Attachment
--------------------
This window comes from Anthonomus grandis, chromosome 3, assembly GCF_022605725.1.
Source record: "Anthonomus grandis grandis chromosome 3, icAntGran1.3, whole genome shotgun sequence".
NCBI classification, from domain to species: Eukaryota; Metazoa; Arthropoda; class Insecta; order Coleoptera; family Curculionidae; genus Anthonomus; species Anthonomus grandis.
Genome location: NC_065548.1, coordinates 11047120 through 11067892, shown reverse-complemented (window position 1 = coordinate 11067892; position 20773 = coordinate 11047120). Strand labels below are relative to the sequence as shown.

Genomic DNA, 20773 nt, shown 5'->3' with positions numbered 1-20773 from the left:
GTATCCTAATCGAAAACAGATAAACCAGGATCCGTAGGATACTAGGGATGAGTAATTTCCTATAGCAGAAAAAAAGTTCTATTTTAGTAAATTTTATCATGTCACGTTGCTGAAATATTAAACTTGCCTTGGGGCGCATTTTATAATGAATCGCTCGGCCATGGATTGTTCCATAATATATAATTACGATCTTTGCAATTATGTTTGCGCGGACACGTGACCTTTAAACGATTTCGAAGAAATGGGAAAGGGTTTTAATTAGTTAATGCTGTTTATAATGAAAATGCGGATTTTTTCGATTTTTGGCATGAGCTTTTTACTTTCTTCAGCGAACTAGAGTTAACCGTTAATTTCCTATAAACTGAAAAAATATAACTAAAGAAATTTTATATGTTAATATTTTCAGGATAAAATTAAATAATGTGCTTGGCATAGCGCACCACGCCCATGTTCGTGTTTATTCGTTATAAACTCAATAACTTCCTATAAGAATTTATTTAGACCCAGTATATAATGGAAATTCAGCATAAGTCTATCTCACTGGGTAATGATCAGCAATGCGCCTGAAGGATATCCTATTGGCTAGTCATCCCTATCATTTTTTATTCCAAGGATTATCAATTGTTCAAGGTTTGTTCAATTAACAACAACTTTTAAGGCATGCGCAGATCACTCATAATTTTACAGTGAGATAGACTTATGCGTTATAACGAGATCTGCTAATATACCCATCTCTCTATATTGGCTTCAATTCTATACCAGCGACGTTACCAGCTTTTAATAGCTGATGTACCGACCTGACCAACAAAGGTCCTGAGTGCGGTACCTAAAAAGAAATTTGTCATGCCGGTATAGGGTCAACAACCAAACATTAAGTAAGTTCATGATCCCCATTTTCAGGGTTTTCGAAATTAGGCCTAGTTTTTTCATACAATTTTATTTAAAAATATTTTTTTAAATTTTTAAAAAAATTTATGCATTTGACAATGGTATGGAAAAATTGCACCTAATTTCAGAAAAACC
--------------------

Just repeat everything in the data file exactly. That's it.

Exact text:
This window comes from Anthonomus grandis, chromosome 3, assembly GCF_022605725.1.
Source record: "Anthonomus grandis grandis chromosome 3, icAntGran1.3, whole genome shotgun sequence".
NCBI classification, from domain to species: Eukaryota; Metazoa; Arthropoda; class Insecta; order Coleoptera; family Curculionidae; genus Anthonomus; species Anthonomus grandis.
Genome location: NC_065548.1, coordinates 11047120 through 11067892, shown reverse-complemented (window position 1 = coordinate 11067892; position 20773 = coordinate 11047120). Strand labels below are relative to the sequence as shown.

Genomic DNA, 20773 nt, shown 5'->3' with positions numbered 1-20773 from the left:
GTATCCTAATCGAAAACAGATAAACCAGGATCCGTAGGATACTAGGGATGAGTAATTTCCTATAGCAGAAAAAAAGTTCTATTTTAGTAAATTTTATCATGTCACGTTGCTGAAATATTAAACTTGCCTTGGGGCGCATTTTATAATGAATCGCTCGGCCATGGATTGTTCCATAATATATAATTACGATCTTTGCAATTATGTTTGCGCGGACACGTGACCTTTAAACGATTTCGAAGAAATGGGAAAGGGTTTTAATTAGTTAATGCTGTTTATAATGAAAATGCGGATTTTTTCGATTTTTGGCATGAGCTTTTTACTTTCTTCAGCGAACTAGAGTTAACCGTTAATTTCCTATAAACTGAAAAAATATAACTAAAGAAATTTTATATGTTAATATTTTCAGGATAAAATTAAATAATGTGCTTGGCATAGCGCACCACGCCCATGTTCGTGTTTATTCGTTATAAACTCAATAACTTCCTATAAGAATTTATTTAGACCCAGTATATAATGGAAATTCAGCATAAGTCTATCTCACTGGGTAATGATCAGCAATGCGCCTGAAGGATATCCTATTGGCTAGTCATCCCTATCATTTTTTATTCCAAGGATTATCAATTGTTCAAGGTTTGTTCAATTAACAACAACTTTTAAGGCATGCGCAGATCACTCATAATTTTACAGTGAGATAGACTTATGCGTTATAACGAGATCTGCTAATATACCCATCTCTCTATATTGGCTTCAATTCTATACCAGCGACGTTACCAGCTTTTAATAGCTGATGTACCGACCTGACCAACAAAGGTCCTGAGTGCGGTACCTAAAAAGAAATTTGTCATGCCGGTATAGGGTCAACAACCAAACATTAAGTAAGTTCATGATCCCCATTTTCAGGGTTTTCGAAATTAGGCCTAGTTTTTTCATACAATTTTATTTAAAAATATTTTTTTAAATTTTTAAAAAAATTTATGCATTTGACAATGGTATGGAAAAATTGCACCTAATTTCAGAAAAACC